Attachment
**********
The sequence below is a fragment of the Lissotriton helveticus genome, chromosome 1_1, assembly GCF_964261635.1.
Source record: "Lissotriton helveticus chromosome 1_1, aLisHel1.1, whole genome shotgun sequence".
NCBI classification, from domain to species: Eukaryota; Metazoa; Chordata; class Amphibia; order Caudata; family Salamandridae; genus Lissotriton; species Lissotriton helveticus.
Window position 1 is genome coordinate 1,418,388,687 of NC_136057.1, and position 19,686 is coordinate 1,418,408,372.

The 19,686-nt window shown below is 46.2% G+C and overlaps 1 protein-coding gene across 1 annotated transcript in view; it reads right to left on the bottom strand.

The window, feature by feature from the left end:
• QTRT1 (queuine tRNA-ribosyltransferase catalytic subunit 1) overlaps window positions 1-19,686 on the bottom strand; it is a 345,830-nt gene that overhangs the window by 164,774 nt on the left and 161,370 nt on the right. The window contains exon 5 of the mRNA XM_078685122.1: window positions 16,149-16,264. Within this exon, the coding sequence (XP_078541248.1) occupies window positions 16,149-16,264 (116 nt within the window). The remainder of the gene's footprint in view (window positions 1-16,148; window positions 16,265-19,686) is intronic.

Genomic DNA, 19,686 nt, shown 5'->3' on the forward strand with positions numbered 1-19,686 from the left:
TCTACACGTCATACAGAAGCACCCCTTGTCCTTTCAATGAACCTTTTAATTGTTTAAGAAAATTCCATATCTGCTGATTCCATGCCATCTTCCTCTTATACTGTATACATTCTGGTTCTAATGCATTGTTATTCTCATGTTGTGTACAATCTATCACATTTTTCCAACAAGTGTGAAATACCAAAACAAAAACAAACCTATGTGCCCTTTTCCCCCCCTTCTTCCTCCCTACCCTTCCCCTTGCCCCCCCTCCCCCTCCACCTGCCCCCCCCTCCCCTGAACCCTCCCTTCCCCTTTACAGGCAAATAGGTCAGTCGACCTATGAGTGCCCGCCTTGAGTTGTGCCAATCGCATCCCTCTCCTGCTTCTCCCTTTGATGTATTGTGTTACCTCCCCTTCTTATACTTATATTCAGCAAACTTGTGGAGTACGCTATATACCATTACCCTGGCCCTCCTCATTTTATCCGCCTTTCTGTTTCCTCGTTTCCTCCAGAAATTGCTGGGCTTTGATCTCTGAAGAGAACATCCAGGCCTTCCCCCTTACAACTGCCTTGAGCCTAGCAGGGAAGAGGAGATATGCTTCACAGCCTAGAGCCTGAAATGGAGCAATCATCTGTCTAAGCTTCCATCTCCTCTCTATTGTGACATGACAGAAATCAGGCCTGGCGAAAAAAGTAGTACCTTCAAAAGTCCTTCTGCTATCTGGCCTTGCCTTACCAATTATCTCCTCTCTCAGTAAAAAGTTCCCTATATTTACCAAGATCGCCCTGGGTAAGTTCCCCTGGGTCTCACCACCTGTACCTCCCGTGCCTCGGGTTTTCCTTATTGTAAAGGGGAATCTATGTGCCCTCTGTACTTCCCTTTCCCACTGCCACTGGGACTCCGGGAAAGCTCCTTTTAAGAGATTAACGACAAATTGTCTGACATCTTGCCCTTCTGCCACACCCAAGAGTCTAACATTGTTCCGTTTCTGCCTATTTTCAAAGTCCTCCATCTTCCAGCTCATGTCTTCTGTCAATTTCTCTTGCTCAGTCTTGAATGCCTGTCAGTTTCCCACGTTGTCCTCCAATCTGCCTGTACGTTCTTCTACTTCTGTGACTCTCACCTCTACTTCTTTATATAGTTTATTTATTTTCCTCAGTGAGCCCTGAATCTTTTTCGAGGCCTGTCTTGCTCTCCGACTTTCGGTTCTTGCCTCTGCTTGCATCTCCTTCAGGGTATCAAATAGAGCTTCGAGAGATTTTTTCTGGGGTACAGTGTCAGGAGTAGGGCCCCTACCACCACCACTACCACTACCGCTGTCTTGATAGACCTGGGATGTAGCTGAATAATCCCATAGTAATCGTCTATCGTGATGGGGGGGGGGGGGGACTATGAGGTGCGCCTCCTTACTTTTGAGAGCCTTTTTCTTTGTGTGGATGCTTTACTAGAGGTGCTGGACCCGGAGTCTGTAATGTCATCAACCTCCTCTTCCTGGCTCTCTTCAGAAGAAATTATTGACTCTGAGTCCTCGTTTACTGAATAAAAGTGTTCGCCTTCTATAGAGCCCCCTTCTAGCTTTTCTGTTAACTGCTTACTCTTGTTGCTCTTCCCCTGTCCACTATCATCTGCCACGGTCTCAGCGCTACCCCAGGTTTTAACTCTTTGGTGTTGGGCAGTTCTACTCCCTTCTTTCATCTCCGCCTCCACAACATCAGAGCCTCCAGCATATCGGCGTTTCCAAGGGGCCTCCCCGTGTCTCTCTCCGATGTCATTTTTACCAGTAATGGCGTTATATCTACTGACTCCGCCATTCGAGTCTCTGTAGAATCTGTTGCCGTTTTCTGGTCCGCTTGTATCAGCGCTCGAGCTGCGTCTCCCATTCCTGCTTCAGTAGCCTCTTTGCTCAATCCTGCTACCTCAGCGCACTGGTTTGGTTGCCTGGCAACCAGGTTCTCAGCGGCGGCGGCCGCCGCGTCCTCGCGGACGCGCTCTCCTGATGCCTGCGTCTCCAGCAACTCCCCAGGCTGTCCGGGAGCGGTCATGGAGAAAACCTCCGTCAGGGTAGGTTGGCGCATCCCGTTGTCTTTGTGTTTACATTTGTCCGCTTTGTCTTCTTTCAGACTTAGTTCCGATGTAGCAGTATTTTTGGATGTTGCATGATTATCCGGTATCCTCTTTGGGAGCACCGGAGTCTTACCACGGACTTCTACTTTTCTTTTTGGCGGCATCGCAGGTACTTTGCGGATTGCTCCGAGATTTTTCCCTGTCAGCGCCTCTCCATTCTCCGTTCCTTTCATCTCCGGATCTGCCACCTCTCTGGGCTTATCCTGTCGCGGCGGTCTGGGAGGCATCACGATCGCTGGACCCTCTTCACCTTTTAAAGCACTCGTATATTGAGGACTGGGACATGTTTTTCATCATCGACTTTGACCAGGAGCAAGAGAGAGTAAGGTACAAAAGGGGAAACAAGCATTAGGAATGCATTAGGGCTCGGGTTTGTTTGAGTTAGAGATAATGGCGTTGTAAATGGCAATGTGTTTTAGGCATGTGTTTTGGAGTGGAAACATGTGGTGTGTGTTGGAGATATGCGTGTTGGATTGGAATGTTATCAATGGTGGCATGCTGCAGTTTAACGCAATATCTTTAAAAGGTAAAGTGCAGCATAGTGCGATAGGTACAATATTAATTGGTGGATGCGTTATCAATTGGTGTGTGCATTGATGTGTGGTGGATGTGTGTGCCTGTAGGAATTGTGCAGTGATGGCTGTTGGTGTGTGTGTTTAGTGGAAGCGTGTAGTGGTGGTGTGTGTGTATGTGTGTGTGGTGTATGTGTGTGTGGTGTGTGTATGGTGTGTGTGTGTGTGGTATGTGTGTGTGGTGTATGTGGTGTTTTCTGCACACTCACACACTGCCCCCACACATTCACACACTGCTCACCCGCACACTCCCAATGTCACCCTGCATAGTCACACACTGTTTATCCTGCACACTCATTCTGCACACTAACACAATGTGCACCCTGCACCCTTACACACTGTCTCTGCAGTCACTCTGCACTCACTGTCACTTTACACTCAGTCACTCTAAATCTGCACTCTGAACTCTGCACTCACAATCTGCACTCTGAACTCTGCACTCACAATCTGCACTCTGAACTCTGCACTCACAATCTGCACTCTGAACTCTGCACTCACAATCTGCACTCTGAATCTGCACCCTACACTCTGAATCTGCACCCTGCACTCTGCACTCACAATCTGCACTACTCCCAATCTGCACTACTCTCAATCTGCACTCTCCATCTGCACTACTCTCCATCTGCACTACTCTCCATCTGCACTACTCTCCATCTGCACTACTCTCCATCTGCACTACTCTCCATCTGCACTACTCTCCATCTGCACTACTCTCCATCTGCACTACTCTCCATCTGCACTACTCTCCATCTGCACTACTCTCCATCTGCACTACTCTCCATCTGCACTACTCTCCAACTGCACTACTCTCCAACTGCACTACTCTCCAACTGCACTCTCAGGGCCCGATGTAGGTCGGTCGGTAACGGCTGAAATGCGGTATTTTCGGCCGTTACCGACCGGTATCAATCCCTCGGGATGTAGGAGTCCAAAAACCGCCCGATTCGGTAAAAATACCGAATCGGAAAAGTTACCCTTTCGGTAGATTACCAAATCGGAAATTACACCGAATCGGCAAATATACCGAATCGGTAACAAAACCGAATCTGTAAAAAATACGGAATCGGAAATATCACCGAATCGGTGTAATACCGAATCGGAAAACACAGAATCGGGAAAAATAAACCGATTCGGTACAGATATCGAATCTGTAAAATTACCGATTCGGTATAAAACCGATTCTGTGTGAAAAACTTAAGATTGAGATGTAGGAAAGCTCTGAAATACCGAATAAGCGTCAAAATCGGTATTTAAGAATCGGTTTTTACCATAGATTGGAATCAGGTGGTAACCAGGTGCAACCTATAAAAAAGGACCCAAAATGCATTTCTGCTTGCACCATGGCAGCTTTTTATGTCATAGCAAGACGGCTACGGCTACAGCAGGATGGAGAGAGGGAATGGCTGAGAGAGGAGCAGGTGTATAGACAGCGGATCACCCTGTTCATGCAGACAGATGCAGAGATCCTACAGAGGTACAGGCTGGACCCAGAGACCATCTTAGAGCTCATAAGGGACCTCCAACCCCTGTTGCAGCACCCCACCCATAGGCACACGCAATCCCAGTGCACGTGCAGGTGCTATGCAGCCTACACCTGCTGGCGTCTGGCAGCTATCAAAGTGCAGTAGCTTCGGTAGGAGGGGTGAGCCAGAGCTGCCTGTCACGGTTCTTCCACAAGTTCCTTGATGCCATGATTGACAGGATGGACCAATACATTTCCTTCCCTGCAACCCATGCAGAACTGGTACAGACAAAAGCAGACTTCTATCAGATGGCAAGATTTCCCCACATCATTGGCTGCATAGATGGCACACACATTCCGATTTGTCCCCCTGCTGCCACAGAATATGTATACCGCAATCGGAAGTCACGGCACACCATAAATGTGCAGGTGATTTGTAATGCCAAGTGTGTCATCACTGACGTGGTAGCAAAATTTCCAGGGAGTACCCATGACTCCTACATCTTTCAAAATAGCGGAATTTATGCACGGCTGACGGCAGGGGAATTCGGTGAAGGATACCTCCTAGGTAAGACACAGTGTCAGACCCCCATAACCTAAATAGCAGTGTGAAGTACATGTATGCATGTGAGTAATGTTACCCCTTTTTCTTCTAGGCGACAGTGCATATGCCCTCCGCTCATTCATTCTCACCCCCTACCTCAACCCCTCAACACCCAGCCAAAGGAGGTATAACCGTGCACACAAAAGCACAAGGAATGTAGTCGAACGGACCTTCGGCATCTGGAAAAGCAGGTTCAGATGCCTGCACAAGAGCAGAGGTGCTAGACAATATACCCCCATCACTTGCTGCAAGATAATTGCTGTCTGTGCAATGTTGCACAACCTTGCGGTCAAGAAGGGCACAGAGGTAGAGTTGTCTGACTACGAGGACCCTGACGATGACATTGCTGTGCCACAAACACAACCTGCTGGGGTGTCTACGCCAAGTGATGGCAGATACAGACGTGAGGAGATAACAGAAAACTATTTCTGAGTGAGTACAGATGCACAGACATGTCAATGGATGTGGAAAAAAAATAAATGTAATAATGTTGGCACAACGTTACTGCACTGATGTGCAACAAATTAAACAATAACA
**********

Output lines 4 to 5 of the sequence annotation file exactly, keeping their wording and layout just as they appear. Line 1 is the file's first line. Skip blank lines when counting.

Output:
Window position 1 is genome coordinate 1,418,388,687 of NC_136057.1, and position 19,686 is coordinate 1,418,408,372.

The 19,686-nt window shown below is 46.2% G+C and overlaps 1 protein-coding gene across 1 annotated transcript in view; it reads right to left on the bottom strand.